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Soccer's leading economist

Joshua Robinson writes about the new president of U.S. Soccer, in today's NY Times:

Sunil Gulati discusses the future of soccer the same way he addresses his Principles of Economics class at Columbia University. When he is asked about the viability of a professional women's league, Gulati, a 46-year-old economist and the newly elected president of the United States Soccer Federation, answers: "There's no right to exist, so to speak, of any sports venture, or any business venture, for that matter. In the end, the market will decide."

He offers the same kind of response when asked about the success of Major League Soccer. "It comes down to two things: one is economics and the other is the quality of the league itself, which is obviously related to economics."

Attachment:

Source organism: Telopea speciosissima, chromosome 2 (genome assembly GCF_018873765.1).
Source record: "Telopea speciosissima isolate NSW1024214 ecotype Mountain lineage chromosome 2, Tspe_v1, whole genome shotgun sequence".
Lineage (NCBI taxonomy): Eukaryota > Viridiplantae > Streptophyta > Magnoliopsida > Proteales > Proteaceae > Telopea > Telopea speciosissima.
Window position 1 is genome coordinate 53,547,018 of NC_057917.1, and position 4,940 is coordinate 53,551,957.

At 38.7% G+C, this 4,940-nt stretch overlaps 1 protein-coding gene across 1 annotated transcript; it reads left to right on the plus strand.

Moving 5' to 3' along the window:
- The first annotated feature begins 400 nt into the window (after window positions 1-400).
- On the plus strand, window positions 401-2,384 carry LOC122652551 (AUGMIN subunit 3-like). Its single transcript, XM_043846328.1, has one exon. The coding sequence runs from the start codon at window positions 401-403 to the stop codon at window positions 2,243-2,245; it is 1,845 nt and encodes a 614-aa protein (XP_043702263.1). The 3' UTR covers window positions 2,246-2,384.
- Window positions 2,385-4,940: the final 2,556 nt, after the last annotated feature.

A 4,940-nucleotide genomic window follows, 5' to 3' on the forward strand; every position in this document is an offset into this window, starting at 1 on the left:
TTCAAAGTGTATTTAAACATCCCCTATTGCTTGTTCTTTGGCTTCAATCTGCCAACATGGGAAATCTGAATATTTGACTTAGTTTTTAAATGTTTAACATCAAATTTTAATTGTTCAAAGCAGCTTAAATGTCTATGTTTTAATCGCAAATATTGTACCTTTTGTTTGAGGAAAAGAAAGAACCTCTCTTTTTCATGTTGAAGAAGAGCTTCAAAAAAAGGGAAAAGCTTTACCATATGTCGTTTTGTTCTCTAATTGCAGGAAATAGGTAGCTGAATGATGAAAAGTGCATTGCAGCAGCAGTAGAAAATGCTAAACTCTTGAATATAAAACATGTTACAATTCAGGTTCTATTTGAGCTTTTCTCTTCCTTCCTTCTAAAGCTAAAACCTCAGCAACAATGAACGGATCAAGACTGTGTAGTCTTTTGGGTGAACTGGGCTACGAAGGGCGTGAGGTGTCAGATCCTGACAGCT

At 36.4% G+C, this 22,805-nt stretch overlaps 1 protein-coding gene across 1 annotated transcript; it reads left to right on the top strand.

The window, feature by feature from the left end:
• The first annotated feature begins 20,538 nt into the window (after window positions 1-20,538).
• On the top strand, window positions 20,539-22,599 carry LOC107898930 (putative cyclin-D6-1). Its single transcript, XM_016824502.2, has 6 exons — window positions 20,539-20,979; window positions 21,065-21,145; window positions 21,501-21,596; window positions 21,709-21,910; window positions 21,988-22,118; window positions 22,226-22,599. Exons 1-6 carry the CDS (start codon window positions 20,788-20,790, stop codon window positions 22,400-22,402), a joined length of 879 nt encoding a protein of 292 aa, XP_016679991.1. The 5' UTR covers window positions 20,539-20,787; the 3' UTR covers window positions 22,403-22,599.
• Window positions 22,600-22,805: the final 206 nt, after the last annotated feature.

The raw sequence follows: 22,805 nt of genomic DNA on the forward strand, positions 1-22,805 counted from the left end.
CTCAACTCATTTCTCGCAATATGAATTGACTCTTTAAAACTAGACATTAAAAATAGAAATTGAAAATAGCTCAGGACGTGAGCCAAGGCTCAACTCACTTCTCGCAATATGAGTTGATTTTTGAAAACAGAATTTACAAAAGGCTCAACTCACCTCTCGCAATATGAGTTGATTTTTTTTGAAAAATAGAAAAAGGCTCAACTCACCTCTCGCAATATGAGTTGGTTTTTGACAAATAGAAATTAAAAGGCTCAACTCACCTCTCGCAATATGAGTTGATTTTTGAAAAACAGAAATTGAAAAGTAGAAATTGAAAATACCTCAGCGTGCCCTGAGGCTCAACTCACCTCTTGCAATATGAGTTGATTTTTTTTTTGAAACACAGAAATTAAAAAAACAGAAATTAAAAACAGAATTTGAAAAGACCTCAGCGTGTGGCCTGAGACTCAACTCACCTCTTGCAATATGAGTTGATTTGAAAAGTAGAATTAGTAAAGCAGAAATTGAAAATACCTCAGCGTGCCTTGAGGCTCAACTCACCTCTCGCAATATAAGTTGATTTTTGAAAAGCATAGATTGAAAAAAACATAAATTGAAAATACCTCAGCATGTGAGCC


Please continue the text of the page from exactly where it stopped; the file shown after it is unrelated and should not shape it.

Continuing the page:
...Gulati, who served six years as vice president of the United States federation, was elected president by the membership of U.S. Soccer, the sport's governing body. He sees his four-year term as a chance to pursue initiatives in international relations, diversity and media growth, all with an eye to playing host to major events. But for every change he tries to implement, he knows he will face the same problem.

"There is no model," Gulati said. "Not many countries have the sort of competition we have for entertainment dollars, the geography we have in the U.S., and the role of education. The solutions we've got to have in soccer must be very different than they are elsewhere."